How To Create Website Color Schemes Users Will Remember
Sometimes passed over, seen of diminished importance or treated with less attention than it ought to be, the color scheme of a website should nevertheless be of high priority. In designing a website, color schemes are essential for establishing an emotional connection with the readers.
Color Combination Principles
These principles are guidelines on how to combine colors, following the basic rules of visual representation.
Why do these rules exist? Because we seem to perceive some color combinations as pleasant, for biological (due to cells in the eye that identify colors), and psychological (due to our own experiences and the cultural symbolism) reasons.
So, what are the rules underlying fundamental color combinations?
Principle of Complementarity
It refers to focusing on complementary colors, that is on colors directly opposed to each other in the color spectrum. One note though… color complementation should be carefully tackled, as inappropriate use of it will lead to inappropriate color schemes (see the recommendation to avoid complementation in text color versus background color).
Principle of Contrast
This process takes advantage of contrasting colors, to reduce eyestrain and make the webpages pleasant to explore.
Principle of Vibrancy
With this color combination principle, we begin plunging into the immense realm of color psychology. More vibrant colors are intended to arise strong emotions into the readers, while less vibrant colors are meant to relax the readers, with the aim at focusing their energy on something else or of higher importance.
See, for instance:
Communication with a website’s users is highly important. You want to get them understand a particular message or do a specific action. Therefore, colors should not be the “star” of your website, rather they should serve as subtle guidance towards the diverse parts of your message spread on the page. Colors should just connect the dots among these elements, and offer appropriate context for transmitting a message.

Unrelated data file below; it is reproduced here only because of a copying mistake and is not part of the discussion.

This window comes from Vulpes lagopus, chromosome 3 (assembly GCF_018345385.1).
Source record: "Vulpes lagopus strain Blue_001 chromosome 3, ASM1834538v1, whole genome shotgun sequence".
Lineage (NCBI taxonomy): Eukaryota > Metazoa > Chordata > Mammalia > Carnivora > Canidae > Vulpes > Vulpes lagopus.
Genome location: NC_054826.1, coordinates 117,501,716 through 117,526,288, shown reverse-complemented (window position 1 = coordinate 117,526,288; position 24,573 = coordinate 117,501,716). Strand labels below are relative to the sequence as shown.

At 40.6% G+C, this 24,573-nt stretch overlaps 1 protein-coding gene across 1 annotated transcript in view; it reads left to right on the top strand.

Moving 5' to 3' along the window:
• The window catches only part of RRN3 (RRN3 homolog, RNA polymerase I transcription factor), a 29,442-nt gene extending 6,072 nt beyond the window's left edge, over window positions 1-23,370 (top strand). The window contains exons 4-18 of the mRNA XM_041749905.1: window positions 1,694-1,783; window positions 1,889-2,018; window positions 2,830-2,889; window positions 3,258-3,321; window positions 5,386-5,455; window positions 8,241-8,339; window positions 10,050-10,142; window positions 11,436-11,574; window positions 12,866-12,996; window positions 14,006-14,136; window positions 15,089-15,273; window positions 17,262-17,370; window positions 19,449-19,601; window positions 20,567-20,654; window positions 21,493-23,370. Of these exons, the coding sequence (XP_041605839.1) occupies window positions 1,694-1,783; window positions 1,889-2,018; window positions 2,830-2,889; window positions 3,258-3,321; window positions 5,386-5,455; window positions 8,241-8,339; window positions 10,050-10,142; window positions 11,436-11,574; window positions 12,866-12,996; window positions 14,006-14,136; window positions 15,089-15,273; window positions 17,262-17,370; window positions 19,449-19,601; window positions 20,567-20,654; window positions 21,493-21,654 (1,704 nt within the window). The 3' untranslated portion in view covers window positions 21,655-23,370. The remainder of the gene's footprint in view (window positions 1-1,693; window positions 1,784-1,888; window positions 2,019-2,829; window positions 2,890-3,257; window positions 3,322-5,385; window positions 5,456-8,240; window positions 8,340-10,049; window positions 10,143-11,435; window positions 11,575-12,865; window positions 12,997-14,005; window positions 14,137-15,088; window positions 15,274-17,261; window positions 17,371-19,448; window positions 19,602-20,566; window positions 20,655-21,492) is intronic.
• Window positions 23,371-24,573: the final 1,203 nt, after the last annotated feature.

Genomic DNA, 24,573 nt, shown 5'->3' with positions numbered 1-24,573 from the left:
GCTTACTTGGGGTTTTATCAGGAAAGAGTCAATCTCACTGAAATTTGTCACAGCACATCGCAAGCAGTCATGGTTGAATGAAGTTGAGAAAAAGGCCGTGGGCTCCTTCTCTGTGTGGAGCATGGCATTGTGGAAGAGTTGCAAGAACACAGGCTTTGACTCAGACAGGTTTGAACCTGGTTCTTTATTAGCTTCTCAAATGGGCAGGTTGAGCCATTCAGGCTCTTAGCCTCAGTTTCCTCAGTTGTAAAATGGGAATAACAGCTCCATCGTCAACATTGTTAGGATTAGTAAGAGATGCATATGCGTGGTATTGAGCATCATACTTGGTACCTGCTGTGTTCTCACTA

Color Combination Models
From these 3 color combination principles lead to different combination models, all useful as an overview of what can be done in terms of color combos.
First, you must know that these models fall into 2 distinct categories:
- The additive color models
In this category of models, the pervasive rule is that, the more light one adds to the color, the brighter and lighter that color becomes. It defines the RGB color system (red, green, blue) and is specific to the digital medium.
- The subtractive color models
In this second category of models, color is obtained by the subtraction of light. This category is specific to arts, i.e. painting, vastly differing from the digital color system.
Let’s focus on the digital color system, as this is the one that concerns us.
There are 6 main models, and 6 starting points to consider before rolling up your sleeves and getting to work
Monochrome models refer to variants of a single color, which differ in terms of brightness, shades and saturation.
Analogous models refer to any 3 colors placed next to one another, in the color spectrum. They create harmony and a very cohesive visual representation.
Complementary models combine one color with its opposite in the color wheel.
Triadic Color Scheme
Triadic models combine colors placed at the 3 corners of an equilateral triangle drawn into the color spectrum.
Split-complementary models combine colors placed at the 3 corners of a triangle drawn into the color wheel. This triangle unifies one color with its opposite (complementary) color, plus the two colors adjacent to this opposite.
This rectangle/tetradic model combines 2 colors with their opposite colors in the color wheel. The shape that defines the combination is a rectangle, hence the name of this model.
The square model combines 2 colors with their opposites in the color wheel, like in the tetradic model, with one difference: the 2 colors and their opposites are distributed evenly in the color wheel, and unified, give the form of a square.